Perhaps the most common cause of peripheral neuropathy – nerve damage in your arms, legs, hands, and feet – is a complication of diabetes, but you may experience neuropathy because of injuries, infections, exposure to toxins, or genetic reasons also. The sensations accompanying neuropathy can include pain, so Dr. Ashley M. Classen and the team at Trinity Pain Medicine Associates in Fort Worth, Texas are the people to see when your symptoms interfere with your life. Call or click today to book an appointment.
Any damage to nerves in your body is medically called neuropathy, and perhaps the most common form is peripheral neuropathy, nerve damage to your extremities. Sensations that accompany this damage can range from tingling and numbness to severe, sharp pain. Muscle weakness in the affected areas may also be an issue.
Nerves have three major classifications, based on their functions. Sensory nerves detect temperature, vibration, touch, and pain, while motor nerves control muscle movement. Autonomic nerves work with involuntary body systems, such as heartbeats, bladder functions, and digestion.
Most peripheral neuropathy symptoms tend to affect sensory and motor nerves, accounting for pain and weakness, but autonomic nerves can be affected too. Problems with these may include digestive, bladder, and bowel issues, body temperature issues, and changes to your blood pressure.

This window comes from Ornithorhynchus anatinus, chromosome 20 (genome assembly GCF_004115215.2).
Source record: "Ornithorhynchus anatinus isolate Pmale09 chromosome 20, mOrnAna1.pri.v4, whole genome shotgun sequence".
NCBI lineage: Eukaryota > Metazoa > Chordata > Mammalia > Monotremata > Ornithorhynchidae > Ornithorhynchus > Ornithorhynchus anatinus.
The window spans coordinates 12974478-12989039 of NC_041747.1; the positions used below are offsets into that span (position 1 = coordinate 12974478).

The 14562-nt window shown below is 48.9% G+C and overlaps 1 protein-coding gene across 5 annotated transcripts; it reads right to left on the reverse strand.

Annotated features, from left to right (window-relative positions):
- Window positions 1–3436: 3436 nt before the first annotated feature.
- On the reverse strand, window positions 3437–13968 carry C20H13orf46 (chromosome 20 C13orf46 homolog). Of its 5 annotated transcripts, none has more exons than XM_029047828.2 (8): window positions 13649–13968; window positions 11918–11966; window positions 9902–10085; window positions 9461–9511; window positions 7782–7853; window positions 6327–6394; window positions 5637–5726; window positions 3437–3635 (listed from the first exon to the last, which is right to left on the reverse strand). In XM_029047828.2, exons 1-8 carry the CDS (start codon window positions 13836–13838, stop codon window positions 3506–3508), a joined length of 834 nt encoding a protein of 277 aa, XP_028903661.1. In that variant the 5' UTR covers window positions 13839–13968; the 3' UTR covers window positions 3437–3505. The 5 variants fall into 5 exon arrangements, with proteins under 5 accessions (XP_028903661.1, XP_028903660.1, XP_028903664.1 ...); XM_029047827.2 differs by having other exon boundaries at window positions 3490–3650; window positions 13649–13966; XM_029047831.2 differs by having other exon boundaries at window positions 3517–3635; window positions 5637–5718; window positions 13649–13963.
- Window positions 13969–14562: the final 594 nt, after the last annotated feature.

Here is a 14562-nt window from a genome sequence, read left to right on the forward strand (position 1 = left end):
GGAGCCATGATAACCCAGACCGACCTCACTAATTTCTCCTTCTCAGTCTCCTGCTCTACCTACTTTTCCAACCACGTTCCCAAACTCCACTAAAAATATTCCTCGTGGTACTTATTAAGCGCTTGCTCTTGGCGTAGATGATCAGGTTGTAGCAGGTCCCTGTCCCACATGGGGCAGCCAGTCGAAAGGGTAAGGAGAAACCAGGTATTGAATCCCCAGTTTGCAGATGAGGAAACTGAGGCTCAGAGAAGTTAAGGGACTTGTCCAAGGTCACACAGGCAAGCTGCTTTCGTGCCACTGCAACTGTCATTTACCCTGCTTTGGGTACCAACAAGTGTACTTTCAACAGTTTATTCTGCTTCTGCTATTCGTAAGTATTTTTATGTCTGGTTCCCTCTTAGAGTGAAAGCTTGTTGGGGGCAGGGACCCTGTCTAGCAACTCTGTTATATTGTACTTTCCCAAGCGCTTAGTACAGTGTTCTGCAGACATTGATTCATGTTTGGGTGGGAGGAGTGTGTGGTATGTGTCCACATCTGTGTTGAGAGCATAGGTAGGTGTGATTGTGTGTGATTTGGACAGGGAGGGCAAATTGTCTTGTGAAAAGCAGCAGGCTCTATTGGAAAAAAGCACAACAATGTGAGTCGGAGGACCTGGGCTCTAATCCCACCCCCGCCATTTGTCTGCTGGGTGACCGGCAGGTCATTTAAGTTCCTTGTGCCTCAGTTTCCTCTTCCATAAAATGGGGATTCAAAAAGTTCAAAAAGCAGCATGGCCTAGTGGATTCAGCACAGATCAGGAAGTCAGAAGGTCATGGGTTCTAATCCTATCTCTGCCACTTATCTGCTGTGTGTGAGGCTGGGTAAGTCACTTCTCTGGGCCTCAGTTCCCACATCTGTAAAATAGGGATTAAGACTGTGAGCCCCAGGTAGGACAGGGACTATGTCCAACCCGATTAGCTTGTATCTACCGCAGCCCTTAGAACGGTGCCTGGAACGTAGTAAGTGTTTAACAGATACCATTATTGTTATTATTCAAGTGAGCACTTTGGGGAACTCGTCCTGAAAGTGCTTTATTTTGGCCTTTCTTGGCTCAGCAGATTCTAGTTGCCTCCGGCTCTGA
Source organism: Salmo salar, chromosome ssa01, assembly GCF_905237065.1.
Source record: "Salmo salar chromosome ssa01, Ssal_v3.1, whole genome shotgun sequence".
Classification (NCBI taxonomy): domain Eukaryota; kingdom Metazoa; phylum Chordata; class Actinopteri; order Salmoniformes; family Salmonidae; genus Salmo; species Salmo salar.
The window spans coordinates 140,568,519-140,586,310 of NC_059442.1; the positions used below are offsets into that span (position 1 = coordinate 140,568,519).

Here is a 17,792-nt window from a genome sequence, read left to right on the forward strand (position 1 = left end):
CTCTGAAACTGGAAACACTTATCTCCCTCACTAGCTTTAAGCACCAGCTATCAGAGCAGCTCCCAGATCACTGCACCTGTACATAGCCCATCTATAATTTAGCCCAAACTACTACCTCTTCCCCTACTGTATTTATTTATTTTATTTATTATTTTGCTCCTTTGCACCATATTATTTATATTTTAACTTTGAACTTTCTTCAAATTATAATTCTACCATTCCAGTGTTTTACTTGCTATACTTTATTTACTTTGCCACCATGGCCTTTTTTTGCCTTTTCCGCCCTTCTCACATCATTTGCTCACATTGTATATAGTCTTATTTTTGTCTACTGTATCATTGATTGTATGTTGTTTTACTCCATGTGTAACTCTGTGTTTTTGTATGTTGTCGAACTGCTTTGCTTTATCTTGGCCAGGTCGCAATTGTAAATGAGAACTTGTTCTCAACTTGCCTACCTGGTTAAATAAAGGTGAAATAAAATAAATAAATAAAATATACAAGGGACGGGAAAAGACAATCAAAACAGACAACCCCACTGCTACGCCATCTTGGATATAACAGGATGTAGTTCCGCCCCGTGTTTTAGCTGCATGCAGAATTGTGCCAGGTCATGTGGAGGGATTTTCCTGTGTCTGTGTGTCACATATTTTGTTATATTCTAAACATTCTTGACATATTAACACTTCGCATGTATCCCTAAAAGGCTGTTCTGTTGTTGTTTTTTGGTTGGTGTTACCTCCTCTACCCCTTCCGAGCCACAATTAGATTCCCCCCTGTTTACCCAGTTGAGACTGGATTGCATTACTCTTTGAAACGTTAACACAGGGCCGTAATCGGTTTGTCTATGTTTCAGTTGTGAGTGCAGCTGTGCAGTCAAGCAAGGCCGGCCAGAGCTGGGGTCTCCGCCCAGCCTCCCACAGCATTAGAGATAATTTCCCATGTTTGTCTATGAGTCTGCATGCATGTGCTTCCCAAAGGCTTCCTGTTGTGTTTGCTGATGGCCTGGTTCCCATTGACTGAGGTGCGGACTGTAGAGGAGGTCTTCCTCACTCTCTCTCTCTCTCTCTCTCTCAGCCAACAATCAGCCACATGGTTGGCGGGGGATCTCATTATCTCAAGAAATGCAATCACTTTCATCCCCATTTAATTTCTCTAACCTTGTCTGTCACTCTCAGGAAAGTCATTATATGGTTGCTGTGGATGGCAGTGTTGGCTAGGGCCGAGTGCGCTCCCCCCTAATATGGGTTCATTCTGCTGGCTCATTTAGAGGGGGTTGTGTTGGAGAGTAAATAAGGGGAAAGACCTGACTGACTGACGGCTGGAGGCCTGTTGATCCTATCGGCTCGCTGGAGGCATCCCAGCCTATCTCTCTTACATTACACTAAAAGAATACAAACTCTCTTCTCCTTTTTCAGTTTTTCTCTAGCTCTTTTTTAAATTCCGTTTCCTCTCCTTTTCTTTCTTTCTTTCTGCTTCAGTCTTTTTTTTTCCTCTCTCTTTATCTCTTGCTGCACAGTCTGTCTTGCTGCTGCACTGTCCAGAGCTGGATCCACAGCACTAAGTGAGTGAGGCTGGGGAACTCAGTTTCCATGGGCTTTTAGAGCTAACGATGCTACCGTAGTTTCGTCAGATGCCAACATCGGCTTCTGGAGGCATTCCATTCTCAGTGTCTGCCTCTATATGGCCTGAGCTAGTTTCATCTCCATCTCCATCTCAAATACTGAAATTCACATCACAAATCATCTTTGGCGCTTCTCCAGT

Mononeuropathy affects a single nerve, such as carpal tunnel syndrome, which involves the median nerve through the wrist. Most cases of peripheral neuropathy, however, involve more than one nerve.
A symptom rather than a disease, neuropathy has many causes. Some of the more common reasons for peripheral neuropathy include:
In some cases, there’s no connection between a physical condition, disease, or disorder and neuropathy. This is called idiopathic neuropathy.
Often, treating the condition that’s causing neuropathy stabilizes the nerve damage, then the symptoms of any non-reversible damage can be addressed. There are several approaches to treatment with medication. Both over-the-counter and prescription pain relief may be effective. Anti-seizure and antidepressant medications may also work as pain relievers, even if you don’t have seizures or depression.
Topical pain relievers may also improve neuropathy symptoms. Products using capsaicin may work for those who can tolerate the skin irritation that it sometimes causes. Lidocaine patches are another skin-based method of pain relief.
Other treatment options include physical therapy to treat damage to motor nerves, transcutaneous electrical nerve stimulation (TENS), and occasionally surgery to treat neuropathy caused by nerve compression.